Physiological and fermentation properties of Bacillus coagulans and a mutant lacking fermentative lactate dehydrogenase activity.

17:18 EDT 23rd October 2014 | BioPortfolio

Summary of "Physiological and fermentation properties of Bacillus coagulans and a mutant lacking fermentative lactate dehydrogenase activity."

Bacillus coagulans, a sporogenic lactic acid bacterium, grows optimally at 50-55 degrees C and produces lactic acid as the primary fermentation product from both hexoses and pentoses. The amount of fungal cellulases required for simultaneous saccharification and fermentation (SSF) at 55 degrees C was previously reported to be three to four times lower than for SSF at the optimum growth temperature for Saccharomyces cerevisiae of 35 degrees C. An ethanologenic B. coagulans is expected to lower the cellulase loading and production cost of cellulosic ethanol due to SSF at 55 degrees C. As a first step towards developing B. coagulans as an ethanologenic microbial biocatalyst, activity of the primary fermentation enzyme
L:
-lactate dehydrogenase was removed by mutation (strain Suy27). Strain Suy27 produced ethanol as the main fermentation product from glucose during growth at pH 7.0 (0.33 g ethanol per g glucose fermented). Pyruvate dehydrogenase (PDH) and alcohol dehydrogenase (ADH) acting in series contributed to about 55% of the ethanol produced by this mutant while pyruvate formate lyase and ADH were responsible for the remainder. Due to the absence of PDH activity in B. coagulans during fermentative growth at pH 5.0, the l-ldh mutant failed to grow anaerobically at pH 5.0. Strain Suy27-13, a derivative of the l-ldh mutant strain Suy27, that produced PDH activity during anaerobic growth at pH 5.0 grew at this pH and also produced ethanol as the fermentation product (0.39 g per g glucose). These results show that construction of an ethanologenic B. coagulans requires optimal expression of PDH activity in addition to the removal of the LDH activity to support growth and ethanol production.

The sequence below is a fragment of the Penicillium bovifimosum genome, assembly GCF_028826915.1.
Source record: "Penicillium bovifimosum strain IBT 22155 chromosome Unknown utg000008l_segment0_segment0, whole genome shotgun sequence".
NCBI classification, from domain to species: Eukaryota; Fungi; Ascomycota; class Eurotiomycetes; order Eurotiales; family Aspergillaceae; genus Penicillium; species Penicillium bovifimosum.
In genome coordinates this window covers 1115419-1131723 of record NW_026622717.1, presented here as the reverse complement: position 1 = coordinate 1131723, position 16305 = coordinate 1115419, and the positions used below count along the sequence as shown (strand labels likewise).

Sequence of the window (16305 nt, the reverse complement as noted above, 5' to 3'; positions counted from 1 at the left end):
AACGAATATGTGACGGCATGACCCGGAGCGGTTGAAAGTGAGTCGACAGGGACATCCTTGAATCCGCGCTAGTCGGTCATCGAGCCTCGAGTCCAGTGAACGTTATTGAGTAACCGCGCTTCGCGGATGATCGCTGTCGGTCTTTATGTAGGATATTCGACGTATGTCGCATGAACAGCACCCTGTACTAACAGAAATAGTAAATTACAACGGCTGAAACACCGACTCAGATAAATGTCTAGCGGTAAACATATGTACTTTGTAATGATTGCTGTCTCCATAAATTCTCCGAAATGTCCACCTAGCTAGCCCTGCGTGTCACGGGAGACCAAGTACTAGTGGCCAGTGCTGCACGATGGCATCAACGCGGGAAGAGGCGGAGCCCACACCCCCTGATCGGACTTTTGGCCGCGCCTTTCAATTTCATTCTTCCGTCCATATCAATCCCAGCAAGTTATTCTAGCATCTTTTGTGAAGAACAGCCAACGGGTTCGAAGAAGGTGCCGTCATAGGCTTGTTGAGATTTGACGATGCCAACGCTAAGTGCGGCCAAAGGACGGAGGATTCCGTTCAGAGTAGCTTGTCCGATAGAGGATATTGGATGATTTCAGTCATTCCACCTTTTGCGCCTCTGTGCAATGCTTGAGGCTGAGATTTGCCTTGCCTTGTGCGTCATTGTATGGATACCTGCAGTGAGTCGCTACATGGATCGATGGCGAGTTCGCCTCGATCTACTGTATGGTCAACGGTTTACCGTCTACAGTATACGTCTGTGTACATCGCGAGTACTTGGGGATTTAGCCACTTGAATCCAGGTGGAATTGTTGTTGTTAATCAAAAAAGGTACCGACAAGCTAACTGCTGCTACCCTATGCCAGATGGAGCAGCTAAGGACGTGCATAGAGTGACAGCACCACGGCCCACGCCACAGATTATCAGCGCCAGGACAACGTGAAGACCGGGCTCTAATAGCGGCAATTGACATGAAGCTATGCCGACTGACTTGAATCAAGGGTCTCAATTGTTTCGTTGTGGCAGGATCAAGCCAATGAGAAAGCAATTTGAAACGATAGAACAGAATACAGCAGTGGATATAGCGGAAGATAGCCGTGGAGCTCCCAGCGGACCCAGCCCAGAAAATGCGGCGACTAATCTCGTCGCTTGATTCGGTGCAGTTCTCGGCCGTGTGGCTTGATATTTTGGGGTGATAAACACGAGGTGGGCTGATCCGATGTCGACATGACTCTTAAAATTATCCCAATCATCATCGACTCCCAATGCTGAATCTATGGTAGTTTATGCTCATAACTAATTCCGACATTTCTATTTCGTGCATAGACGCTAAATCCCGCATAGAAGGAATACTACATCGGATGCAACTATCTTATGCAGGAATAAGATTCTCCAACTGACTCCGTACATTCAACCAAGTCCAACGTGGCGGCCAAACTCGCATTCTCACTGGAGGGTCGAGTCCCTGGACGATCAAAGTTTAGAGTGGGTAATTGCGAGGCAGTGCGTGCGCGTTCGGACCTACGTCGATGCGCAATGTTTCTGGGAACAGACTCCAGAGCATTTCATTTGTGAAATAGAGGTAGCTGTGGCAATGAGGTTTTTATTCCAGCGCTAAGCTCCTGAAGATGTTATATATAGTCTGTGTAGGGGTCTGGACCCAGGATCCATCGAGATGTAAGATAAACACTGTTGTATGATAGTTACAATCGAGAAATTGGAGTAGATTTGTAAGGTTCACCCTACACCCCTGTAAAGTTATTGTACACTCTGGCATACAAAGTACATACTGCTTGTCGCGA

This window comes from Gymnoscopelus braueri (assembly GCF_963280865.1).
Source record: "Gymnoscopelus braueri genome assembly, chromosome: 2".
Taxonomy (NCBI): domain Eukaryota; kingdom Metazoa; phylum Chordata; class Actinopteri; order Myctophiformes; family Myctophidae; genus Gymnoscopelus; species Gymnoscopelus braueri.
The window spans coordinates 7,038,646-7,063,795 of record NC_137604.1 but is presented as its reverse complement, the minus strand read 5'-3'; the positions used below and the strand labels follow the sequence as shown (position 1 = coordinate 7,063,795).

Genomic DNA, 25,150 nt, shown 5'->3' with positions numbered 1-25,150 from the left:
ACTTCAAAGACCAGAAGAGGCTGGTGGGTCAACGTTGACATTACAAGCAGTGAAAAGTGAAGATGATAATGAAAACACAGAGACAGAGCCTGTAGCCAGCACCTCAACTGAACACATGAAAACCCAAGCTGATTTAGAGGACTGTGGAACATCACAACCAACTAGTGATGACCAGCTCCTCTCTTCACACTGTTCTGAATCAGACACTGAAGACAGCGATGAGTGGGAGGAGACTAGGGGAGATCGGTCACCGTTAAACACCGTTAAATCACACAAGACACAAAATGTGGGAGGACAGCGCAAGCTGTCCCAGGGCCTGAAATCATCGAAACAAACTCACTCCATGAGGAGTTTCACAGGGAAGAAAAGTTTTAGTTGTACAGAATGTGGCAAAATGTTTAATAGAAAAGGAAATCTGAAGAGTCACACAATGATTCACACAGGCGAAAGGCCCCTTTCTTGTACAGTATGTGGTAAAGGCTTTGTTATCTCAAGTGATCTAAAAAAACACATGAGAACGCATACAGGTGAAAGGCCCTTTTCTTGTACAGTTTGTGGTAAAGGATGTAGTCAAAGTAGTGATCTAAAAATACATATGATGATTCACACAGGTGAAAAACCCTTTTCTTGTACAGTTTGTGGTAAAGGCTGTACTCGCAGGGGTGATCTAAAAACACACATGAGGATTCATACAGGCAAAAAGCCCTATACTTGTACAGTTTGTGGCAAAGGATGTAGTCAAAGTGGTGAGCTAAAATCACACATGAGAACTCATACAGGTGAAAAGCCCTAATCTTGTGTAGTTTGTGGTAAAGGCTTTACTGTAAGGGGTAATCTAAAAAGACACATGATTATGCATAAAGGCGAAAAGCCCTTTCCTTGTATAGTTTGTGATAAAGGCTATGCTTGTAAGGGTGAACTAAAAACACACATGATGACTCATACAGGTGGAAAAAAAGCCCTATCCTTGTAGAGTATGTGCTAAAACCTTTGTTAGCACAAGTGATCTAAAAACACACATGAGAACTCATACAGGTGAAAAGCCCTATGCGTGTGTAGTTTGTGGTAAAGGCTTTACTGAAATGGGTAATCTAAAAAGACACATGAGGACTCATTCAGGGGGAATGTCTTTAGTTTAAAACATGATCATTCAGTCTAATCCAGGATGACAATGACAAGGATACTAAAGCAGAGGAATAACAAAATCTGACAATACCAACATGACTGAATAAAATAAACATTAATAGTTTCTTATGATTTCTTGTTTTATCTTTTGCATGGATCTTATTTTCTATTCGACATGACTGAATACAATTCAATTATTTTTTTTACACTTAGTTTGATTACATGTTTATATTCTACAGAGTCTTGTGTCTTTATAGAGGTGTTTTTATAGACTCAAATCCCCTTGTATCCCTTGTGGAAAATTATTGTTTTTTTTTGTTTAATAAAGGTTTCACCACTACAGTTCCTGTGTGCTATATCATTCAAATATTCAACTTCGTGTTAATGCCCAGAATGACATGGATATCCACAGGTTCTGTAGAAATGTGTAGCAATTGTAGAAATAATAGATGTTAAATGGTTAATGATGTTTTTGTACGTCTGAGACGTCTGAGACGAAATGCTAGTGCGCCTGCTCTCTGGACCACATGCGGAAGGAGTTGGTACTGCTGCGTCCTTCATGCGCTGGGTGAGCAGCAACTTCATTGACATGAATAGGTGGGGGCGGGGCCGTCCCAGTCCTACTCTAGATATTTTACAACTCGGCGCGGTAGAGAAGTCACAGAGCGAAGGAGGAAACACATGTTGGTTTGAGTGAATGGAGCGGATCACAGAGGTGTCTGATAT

Affiliation

Department of Microbiology and Cell Science, University of Florida, Box 110700, Gainesville, FL, 32611, USA.

Journal Details

This article was published in the following journal.

Name: Journal of industrial microbiology & biotechnology
ISSN: 1476-5535
Pages:

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